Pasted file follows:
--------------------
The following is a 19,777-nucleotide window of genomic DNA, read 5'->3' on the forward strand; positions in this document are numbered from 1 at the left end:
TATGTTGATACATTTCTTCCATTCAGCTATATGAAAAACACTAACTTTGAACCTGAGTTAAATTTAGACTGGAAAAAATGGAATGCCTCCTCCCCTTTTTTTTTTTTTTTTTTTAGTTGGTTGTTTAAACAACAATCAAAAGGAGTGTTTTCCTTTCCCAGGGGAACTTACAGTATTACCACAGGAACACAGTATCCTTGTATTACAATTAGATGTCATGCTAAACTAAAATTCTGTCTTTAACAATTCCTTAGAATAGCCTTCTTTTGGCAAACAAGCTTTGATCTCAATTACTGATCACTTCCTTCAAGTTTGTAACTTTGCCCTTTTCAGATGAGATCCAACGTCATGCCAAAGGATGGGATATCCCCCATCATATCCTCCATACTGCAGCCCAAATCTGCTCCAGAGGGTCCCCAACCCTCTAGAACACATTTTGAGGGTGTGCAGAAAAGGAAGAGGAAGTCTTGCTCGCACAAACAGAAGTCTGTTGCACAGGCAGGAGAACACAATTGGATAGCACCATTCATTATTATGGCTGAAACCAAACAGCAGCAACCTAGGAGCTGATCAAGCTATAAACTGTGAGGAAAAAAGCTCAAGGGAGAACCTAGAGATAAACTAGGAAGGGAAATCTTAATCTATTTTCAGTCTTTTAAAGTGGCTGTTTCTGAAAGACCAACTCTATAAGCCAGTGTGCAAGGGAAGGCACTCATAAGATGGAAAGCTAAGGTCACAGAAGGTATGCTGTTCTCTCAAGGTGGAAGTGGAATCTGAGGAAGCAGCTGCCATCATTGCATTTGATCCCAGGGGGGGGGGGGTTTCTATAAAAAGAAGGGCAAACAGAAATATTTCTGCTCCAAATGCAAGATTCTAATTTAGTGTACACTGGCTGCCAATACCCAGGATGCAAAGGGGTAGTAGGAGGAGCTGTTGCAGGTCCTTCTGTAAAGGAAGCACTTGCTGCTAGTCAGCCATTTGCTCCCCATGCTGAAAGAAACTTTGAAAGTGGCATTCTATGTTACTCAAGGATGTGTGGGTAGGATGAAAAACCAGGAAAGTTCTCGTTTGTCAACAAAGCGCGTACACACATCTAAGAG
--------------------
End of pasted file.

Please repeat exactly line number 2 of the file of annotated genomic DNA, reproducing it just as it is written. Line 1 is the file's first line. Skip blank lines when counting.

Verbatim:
TATGTTGATACATTTCTTCCATTCAGCTATATGAAAAACACTAACTTTGAACCTGAGTTAAATTTAGACTGGAAAAAATGGAATGCCTCCTCCCCTTTTTTTTTTTTTTTTTTTAGTTGGTTGTTTAAACAACAATCAAAAGGAGTGTTTTCCTTTCCCAGGGGAACTTACAGTATTACCACAGGAACACAGTATCCTTGTATTACAATTAGATGTCATGCTAAACTAAAATTCTGTCTTTAACAATTCCTTAGAATAGCCTTCTTTTGGCAAACAAGCTTTGATCTCAATTACTGATCACTTCCTTCAAGTTTGTAACTTTGCCCTTTTCAGATGAGATCCAACGTCATGCCAAAGGATGGGATATCCCCCATCATATCCTCCATACTGCAGCCCAAATCTGCTCCAGAGGGTCCCCAACCCTCTAGAACACATTTTGAGGGTGTGCAGAAAAGGAAGAGGAAGTCTTGCTCGCACAAACAGAAGTCTGTTGCACAGGCAGGAGAACACAATTGGATAGCACCATTCATTATTATGGCTGAAACCAAACAGCAGCAACCTAGGAGCTGATCAAGCTATAAACTGTGAGGAAAAAAGCTCAAGGGAGAACCTAGAGATAAACTAGGAAGGGAAATCTTAATCTATTTTCAGTCTTTTAAAGTGGCTGTTTCTGAAAGACCAACTCTATAAGCCAGTGTGCAAGGGAAGGCACTCATAAGATGGAAAGCTAAGGTCACAGAAGGTATGCTGTTCTCTCAAGGTGGAAGTGGAATCTGAGGAAGCAGCTGCCATCATTGCATTTGATCCCAGGGGGGGGGGGGTTTCTATAAAAAGAAGGGCAAACAGAAATATTTCTGCTCCAAATGCAAGATTCTAATTTAGTGTACACTGGCTGCCAATACCCAGGATGCAAAGGGGTAGTAGGAGGAGCTGTTGCAGGTCCTTCTGTAAAGGAAGCACTTGCTGCTAGTCAGCCATTTGCTCCCCATGCTGAAAGAAACTTTGAAAGTGGCATTCTATGTTACTCAAGGATGTGTGGGTAGGATGAAAAACCAGGAAAGTTCTCGTTTGTCAACAAAGCGCGTACACACATCTAAGAG